All of this sounds theoretical until put in real-world terms. For example, under the 34nm process, 64 of these NAND flash devices would have been needed before to achieve a 256GB SSD; with 25nm, manufacturers can achieve the same capacity with just 32 flash devices. A 64GB tablet needs just eight, a 32GB smartphone needs just four, and a 16GB flash card, just two. These manufacturing efficiencies in end products will be what helps bring manufacturing costs down, as well as improve product designs.

IMFT emphasizes that the actual impact on prices will be determined by market forces, though. And Intel's Troy Winslow, director of marketing, notes, "When we went from 50nm to 34nm, we came out and reduced our price 60 percent by comparison. Will we do that again when we go to market later this year? I'm not going to say that. But our desire is to reach volume SSD, and we think we're uniquely positioned for that because of the value of our product."

Join the newsletter!

Or

Sign up to gain exclusive access to email subscriptions, event invitations, competitions, giveaways, and much more.

Membership is free, and your security and privacy remain protected. View our privacy policy before signing up.

Error: Please check your email address.
Keep up with the latest tech news, reviews and previews by subscribing to the Good Gear Guide newsletter.

Melissa J. Perenson

PC World (US online)
Show Comments

Cool Tech

Bang and Olufsen Beosound Stage - Dolby Atmos Soundbar

Learn more >

Toys for Boys

Sony WF-1000XM3 Wireless Noise Cancelling Headphones

Learn more >

ASUS ROG, ACRONYM partner for Special Edition Zephyrus G14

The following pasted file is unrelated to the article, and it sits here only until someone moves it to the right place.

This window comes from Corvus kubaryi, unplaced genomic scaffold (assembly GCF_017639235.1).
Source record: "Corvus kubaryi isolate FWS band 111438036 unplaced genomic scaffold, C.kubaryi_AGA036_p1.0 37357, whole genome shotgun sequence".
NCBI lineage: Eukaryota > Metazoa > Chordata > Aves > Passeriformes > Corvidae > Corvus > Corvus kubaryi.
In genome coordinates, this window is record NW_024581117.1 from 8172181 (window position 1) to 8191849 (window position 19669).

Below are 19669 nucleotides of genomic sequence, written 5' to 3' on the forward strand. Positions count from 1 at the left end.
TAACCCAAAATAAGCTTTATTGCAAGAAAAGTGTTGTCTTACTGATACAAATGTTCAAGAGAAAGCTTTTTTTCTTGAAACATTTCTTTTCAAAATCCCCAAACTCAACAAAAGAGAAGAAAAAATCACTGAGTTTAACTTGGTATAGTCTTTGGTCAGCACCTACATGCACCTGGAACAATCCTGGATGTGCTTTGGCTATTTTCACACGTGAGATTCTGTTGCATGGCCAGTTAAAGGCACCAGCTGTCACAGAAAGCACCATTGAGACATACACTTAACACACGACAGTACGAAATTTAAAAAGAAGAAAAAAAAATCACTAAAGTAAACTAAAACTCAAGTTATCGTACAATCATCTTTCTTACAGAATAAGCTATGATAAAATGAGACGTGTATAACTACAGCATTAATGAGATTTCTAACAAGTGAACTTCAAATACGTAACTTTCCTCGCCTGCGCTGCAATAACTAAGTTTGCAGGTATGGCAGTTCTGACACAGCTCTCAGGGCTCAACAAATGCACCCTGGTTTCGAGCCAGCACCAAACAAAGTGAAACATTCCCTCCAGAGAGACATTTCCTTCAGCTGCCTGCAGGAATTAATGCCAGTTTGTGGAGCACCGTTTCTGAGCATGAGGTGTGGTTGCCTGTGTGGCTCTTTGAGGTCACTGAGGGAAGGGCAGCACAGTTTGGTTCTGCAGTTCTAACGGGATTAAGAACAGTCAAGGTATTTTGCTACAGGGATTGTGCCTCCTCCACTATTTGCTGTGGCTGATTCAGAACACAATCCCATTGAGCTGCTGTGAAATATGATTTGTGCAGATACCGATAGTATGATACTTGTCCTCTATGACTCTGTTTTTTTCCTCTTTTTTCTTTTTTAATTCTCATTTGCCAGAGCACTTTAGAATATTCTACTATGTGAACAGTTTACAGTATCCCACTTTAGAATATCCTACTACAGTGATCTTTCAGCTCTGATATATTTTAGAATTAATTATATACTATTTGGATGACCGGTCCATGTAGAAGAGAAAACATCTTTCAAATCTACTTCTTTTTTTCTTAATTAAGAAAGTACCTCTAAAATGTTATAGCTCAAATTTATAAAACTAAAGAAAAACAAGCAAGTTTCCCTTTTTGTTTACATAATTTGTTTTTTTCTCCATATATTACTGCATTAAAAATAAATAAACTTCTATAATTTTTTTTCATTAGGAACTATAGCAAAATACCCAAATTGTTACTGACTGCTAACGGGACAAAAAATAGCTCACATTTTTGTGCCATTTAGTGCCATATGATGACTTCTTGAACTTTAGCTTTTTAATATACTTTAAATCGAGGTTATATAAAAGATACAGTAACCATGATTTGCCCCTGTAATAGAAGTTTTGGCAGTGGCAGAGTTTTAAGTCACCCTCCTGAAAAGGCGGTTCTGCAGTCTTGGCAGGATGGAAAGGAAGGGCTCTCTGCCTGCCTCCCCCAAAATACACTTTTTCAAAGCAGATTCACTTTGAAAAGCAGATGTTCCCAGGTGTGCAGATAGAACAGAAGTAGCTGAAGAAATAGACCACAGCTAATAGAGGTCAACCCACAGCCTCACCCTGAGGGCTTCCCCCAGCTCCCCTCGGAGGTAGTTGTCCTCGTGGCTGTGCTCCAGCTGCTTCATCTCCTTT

Learn more >

Nakamichi Delta 100 3-Way Hi Fi Speaker System

Learn more >

Family Friendly

Mario Kart Live: Home Circuit for Nintendo Switch

Learn more >

Philips Sonicare Diamond Clean 9000 Toothbrush

Learn more >

Stocking Stuffer

Teac 7 inch Swivel Screen Portable DVD Player

Learn more >

SunnyBunny Snowflakes 20 LED Solar Powered Fairy String

Learn more >

Christmas Gift Guide

Click for more ›

Brand Post

Most Popular Reviews

Latest Articles

Resources

PCW Evaluation Team

Tom Pope

Dynabook Portégé X30L-G

Ultimately this laptop has achieved everything I would hope for in a laptop for work, while fitting that into a form factor and weight that is remarkable.

Tom Sellers

MSI P65

This smart laptop was enjoyable to use and great to work on – creating content was super simple.

Lolita Wang

MSI GT76

It really doesn’t get more “gaming laptop” than this.

Jack Jeffries

MSI GS75

As the Maserati or BMW of laptops, it would fit perfectly in the hands of a professional needing firepower under the hood, sophistication and class on the surface, and gaming prowess (sports mode if you will) in between.

Taylor Carr

MSI PS63

The MSI PS63 is an amazing laptop and I would definitely consider buying one in the future.

Christopher Low

Brother RJ-4230B

This small mobile printer is exactly what I need for invoicing and other jobs such as sending fellow tradesman details or step-by-step instructions that I can easily print off from my phone or the Web.

Featured Content

Product Launch Showcase

Don’t have an account? Sign up here

Don't have an account? Sign up now

Forgot password?